It is not a good idea to drive on Kentucky roadways when sleep-deprived. Driving while tired can be just as dangerous as driving while drunk. According to a Consumer Reports study, prescription sleep aids could be contributing to the problem. Of 1,767 people surveyed, roughly 20 percent said that they drove within seven hours of taking them.
Excessive alcohol consumption can impair a driver's reaction time, depth perception and peripheral vision, all of which increase the risk for an auto accident. Many drunk driving crashes in Kentucky are fatal. In fact, about one-third of all traffic-related fatalities in the country are DUI crash deaths. Drivers under 24 and motorcyclists are among those most susceptible to drunk driving crashes.
Residents of Kentucky and elsewhere in the U.S. should be aware that traffic accidents are now globally the eighth leading cause of death. However, only 29 percent of global traffic-related deaths involve car occupants. The majority of deaths involve pedestrians, cyclists and motorcyclists.
New safety data from the ZF Group may encourage other car parts manufacturers to consider working on external airbag technology. ZF finds that external airbags could, in the case of a side collision, reduce the severity of occupants' injuries by as much as 40 percent. Drivers in Kentucky should know, however, that it will be a while before these are introduced to public; the technology is far from perfect.
Drowsy driving is almost always the result of a lack of sleep. While seven to nine hours of sleeping time is recommended, a U.S. Department of Transportation survey shows that one in three adult drivers in the nation sleeps fewer than seven hours. Drivers in Kentucky should know that drowsiness is to blame for an estimated 7 percent of all motor vehicle accidents. This amounts to about 330,000 crashes a year.
Many people in Kentucky are interested in the potential of autonomous driving technology to cut down on the number of car accidents. One example of semi-autonomous technology currently installed in cars is Tesla's Autopilot system. The automaker issued a voluntary Vehicle Safety Report saying that drivers who use Autopilot are less likely to be involved in a crash than Tesla drivers who turn off Autopilot and far less likely to have an accident than the general driving population.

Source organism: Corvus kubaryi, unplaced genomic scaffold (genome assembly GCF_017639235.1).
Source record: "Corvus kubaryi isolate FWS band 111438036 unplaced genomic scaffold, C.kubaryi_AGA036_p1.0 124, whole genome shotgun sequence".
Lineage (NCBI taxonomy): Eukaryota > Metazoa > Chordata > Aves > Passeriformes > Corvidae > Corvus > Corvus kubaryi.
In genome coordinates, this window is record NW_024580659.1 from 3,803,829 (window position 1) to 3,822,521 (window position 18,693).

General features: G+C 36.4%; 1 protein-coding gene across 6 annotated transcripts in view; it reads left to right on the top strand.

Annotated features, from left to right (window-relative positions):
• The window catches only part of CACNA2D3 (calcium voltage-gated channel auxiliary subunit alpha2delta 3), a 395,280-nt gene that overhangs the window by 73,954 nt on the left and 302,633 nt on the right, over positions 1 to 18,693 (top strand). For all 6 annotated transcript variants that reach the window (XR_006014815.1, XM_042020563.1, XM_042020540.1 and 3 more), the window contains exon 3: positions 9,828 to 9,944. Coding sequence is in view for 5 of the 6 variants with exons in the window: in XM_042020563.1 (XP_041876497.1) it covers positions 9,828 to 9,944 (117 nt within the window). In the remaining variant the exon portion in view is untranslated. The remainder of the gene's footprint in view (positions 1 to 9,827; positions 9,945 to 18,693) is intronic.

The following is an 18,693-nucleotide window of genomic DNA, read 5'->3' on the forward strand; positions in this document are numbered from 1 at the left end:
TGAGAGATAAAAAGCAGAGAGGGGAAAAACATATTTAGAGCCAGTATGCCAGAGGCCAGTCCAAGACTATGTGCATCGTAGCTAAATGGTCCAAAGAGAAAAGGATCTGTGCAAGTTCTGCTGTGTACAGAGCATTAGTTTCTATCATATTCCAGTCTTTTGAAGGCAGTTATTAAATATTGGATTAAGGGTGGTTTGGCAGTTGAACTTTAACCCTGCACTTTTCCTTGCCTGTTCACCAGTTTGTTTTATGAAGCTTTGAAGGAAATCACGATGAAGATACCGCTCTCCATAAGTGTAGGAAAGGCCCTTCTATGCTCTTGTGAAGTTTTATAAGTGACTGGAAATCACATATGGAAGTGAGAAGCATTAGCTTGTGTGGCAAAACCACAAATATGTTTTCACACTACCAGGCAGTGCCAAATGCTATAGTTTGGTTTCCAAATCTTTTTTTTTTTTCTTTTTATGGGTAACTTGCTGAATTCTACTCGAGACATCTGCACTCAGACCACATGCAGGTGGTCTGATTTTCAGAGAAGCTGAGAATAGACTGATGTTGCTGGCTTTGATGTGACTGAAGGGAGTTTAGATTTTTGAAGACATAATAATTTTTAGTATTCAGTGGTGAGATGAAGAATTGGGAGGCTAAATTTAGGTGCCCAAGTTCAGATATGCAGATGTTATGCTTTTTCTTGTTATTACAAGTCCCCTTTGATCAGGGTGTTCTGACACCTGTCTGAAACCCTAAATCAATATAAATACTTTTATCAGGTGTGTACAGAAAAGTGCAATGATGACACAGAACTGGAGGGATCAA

As part of National Teen Driver Safety Week, the AAA Foundation for Traffic Safety has released some research data. It should be of interest to both teen drivers and their parents in Kentucky. The most startling fact is that when teen drivers have only other teens as passengers, the fatality rate for all of them increases 51 percent. Other vehicle occupants are 56 percent more likely to die in a crash while bicyclists and pedestrians are 17 percent more likely.
A study published by the AAA Foundation for Traffic Safety suggests that drivers in Kentucky and across the U.S. overestimate the abilities of some vehicle safety technologies. Specifically, drivers seem to believe automatic emergency braking, adaptive cruise control and blind spot monitoring systems are actually more powerful. The results of the study raise concerns about how Americans will adapt to advancing safety systems and self-driving vehicles.
Motor vehicle accidents are among the leading causes of death for teenagers throughout Kentucky and the rest of the United States. Unfortunately, public information campaigns aimed at reducing the number of young drivers killed on the roads each year have proved largely ineffective. However, risk reduction programs for teen drivers that include visits to hospital emergency rooms and morgues could succeed where advertising has mostly failed, according to researchers from Baylor University.
Kentucky residents who plan to visit friends or relatives during the upcoming Fourth of July holiday may be wise to fasten their safety belts and take extra precautions. According to data from the Insurance Institute for Highway Safety, July Fourth is the deadliest day to drive in the United States. Figures from the National Highway Traffic Safety Administration reveal that drunk driving accidents over the Independence Day holiday period accounted for 40 percent of all highway fatalities between 2007 and 2011.